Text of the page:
PhD Proposal by Christopher Bresette

Event Details
  • Date/Time:
    • Tuesday August 10, 2021
      2:00 pm - 3:00 pm
  • Location: Atlanta, GA; REMOTE
  • Phone:
  • URL: Bluejeans
  • Email:
  • Fee(s):
  • Extras:
No contact information submitted.

Summary Sentence: Measurement and Prevention of Occlusive Arterial Thrombosis

Full Summary: No summary paragraph submitted.

Christopher Bresette
BMED PhD Thesis Proposal  

Date: 08/10/2021  
Time: 2-3 PM  
Location: Bluejeans (  

Faculty Advisor:  
Dr. David Ku  

Committee Members:   
Dr. Ross Ethier (GT)  
Dr. Wilbur Lam (GT)
Dr. Michael McDaniel (Emory Cardiology)  
Dr. Cheng Zhu (GT)  

Title: Measurement and Prevention of Occlusive Arterial Thrombosis

Abstract: Arterial thrombosis is a leading cause of heart attacks and strokes. Previously developed assays fail to include the critical variables required for arterial thrombosis and are unable to aid clinicians in predicting future events or making patient-specific changes in treatment for secondary prevention. There remains a need for a point-of-care (POC) test that accurately models arterial thrombosis. Additionally, it has been hypothesized that targeting the shear-sensitive von Willebrand Factor (vWF) could allow for prevention of arterial thrombosis without adverse effects on coagulation and low-shear hemostasis. N-acetyl-cysteine (NAC) is an existing drug that cleaves long vWF multimers into smaller, less active multimers. The overall goals of this proposal is to create a POC for arterial thrombosis and investigate the use of NAC for prevention of high-shear thrombosis. Creating a low variability assay based on our model of arterial thrombosis will provide a unique result from existing platelet function assays and accurately reflect the effects of anti-thrombotic agents on a patient’s thrombogenicity. I also aim to demonstrate that NAC can be used in a population with normal vWF multimers to reduce arterial thrombosis. Finally, I predict that the primary mechanism of action for NAC-mediated prevention of arterial thrombosis is through modification of the A1 domain, not the well-studied reduction in vWF length.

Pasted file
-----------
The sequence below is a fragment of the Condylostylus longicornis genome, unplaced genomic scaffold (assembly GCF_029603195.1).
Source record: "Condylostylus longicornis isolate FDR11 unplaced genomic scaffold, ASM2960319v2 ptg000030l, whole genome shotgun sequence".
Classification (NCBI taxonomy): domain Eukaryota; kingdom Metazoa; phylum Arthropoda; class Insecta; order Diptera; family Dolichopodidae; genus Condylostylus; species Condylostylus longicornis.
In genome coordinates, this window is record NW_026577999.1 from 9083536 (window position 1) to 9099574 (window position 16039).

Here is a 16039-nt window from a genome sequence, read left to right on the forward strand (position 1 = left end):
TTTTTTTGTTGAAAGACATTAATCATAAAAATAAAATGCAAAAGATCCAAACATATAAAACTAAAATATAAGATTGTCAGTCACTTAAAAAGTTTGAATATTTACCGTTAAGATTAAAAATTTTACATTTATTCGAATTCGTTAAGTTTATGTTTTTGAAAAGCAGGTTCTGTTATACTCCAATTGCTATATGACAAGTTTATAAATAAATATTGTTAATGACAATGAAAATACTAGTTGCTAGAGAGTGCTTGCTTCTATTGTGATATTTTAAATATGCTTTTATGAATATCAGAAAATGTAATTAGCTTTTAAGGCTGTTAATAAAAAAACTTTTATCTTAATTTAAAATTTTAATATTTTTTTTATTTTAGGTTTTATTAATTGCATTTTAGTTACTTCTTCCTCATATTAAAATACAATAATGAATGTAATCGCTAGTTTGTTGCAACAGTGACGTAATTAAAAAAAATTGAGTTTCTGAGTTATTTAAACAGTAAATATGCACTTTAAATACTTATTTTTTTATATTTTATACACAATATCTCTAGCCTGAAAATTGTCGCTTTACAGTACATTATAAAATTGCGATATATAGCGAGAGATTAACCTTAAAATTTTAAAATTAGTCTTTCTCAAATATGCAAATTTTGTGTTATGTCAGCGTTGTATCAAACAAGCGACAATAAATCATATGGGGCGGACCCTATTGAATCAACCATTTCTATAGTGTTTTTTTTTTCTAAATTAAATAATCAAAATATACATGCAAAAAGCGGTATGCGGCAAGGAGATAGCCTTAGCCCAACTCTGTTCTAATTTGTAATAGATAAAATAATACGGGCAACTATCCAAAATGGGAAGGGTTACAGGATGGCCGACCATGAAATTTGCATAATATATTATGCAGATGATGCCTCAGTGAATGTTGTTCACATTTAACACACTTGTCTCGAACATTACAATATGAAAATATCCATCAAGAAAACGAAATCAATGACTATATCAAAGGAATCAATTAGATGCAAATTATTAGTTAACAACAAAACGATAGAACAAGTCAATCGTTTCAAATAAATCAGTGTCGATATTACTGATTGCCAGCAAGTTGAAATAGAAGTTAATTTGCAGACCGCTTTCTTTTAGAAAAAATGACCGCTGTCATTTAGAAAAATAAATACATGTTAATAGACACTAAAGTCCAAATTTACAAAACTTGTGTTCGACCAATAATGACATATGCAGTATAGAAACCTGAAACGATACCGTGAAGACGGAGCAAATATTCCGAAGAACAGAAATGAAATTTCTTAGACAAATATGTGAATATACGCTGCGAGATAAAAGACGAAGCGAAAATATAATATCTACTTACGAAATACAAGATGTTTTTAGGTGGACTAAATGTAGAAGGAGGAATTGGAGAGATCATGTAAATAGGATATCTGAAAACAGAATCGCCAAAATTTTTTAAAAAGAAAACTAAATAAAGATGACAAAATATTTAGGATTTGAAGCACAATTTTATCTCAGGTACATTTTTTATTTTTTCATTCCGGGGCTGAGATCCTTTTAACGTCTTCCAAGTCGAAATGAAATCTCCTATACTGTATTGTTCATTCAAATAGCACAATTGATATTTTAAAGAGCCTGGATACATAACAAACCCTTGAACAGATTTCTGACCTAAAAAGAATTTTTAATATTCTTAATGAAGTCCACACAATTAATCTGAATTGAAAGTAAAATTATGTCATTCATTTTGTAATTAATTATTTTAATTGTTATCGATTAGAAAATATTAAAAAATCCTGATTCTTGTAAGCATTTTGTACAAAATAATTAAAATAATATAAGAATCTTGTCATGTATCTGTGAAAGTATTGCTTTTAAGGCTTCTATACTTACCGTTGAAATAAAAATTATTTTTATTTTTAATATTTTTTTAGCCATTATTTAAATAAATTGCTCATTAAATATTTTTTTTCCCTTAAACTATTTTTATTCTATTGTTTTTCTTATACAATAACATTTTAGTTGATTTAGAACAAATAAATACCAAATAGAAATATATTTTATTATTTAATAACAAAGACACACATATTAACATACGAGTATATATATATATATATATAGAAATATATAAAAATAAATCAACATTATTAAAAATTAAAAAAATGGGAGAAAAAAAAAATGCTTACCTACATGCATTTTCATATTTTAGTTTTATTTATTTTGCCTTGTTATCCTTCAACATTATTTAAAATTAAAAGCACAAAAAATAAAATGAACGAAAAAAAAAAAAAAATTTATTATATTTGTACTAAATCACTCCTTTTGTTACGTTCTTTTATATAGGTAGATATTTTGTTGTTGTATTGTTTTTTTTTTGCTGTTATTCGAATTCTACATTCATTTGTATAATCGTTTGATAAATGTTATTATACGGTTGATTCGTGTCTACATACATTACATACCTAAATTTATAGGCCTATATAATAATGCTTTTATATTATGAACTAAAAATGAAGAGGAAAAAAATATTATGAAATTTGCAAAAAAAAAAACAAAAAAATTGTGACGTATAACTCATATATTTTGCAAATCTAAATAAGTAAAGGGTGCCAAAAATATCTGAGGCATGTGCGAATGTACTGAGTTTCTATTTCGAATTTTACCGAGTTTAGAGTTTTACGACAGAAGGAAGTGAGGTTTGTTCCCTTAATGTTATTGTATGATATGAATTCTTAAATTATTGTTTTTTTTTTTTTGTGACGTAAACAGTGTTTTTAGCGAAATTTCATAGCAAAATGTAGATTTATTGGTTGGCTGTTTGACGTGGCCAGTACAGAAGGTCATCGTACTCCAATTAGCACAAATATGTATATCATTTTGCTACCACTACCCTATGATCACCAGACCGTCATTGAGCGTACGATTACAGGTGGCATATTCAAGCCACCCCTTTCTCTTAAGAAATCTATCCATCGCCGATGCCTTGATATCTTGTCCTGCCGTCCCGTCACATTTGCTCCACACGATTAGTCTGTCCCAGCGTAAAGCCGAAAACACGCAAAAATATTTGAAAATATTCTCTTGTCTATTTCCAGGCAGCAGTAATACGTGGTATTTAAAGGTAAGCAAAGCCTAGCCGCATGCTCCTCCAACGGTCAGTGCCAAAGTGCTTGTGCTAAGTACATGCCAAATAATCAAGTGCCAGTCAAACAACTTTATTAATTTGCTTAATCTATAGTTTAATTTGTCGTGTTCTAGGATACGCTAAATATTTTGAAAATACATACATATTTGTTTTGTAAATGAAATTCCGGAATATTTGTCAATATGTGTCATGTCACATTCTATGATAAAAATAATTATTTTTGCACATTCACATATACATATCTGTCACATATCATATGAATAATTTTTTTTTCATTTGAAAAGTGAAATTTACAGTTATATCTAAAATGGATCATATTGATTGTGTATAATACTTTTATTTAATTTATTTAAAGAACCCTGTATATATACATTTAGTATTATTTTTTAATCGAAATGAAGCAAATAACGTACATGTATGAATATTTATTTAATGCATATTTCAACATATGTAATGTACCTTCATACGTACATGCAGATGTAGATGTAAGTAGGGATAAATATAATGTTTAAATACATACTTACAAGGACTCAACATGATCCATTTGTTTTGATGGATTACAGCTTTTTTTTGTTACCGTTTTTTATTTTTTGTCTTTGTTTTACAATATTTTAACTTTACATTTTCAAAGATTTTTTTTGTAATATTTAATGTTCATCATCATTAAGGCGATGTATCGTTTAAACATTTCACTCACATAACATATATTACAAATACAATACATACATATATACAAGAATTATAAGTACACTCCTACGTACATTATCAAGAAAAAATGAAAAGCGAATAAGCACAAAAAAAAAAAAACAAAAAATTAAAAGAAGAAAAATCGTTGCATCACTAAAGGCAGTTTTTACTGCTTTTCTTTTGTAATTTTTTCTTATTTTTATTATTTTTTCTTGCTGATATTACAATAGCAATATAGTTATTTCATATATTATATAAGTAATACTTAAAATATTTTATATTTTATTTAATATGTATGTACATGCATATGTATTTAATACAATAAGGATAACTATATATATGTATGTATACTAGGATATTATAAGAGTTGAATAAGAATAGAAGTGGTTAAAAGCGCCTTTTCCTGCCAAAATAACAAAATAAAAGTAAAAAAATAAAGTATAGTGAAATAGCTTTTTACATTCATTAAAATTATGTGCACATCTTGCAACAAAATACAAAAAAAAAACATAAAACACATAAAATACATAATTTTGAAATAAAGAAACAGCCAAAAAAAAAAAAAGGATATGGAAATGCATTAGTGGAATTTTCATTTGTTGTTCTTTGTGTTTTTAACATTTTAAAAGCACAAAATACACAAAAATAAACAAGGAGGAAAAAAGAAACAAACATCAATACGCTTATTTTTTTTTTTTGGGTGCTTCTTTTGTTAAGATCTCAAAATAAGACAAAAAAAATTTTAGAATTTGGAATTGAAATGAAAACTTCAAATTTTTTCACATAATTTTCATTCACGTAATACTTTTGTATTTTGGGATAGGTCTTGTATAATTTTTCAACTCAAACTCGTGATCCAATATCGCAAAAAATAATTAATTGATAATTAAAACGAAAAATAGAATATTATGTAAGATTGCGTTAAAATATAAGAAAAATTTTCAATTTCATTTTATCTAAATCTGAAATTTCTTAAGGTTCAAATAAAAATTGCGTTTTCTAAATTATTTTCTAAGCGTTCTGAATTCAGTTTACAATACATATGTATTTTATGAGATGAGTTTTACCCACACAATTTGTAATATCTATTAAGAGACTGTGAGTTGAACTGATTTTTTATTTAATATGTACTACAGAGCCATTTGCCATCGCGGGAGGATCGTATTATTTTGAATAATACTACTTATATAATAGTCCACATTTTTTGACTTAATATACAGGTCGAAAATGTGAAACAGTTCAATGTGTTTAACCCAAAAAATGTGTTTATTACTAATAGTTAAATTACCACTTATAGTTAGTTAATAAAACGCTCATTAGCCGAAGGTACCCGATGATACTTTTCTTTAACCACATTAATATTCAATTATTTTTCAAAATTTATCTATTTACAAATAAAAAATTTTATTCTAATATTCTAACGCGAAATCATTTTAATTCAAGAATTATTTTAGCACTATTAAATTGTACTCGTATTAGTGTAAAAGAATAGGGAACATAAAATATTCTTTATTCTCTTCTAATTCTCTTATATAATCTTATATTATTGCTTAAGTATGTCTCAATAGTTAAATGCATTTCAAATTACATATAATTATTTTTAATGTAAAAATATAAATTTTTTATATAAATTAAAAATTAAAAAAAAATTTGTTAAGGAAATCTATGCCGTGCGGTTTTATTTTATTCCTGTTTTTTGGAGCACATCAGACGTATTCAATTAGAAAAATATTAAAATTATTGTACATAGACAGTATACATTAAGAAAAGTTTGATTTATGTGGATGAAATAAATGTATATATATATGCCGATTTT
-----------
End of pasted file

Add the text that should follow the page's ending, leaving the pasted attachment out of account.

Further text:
Additional Information

In Campus Calendar

Graduate Studies

Invited Audience
Faculty/Staff, Public, Graduate students, Undergraduate students
Phd proposal
  • Created By: Tatianna Richardson
  • Workflow Status: Published
  • Created On: Aug 3, 2021 - 1:31pm
  • Last Updated: Aug 3, 2021 - 1:31pm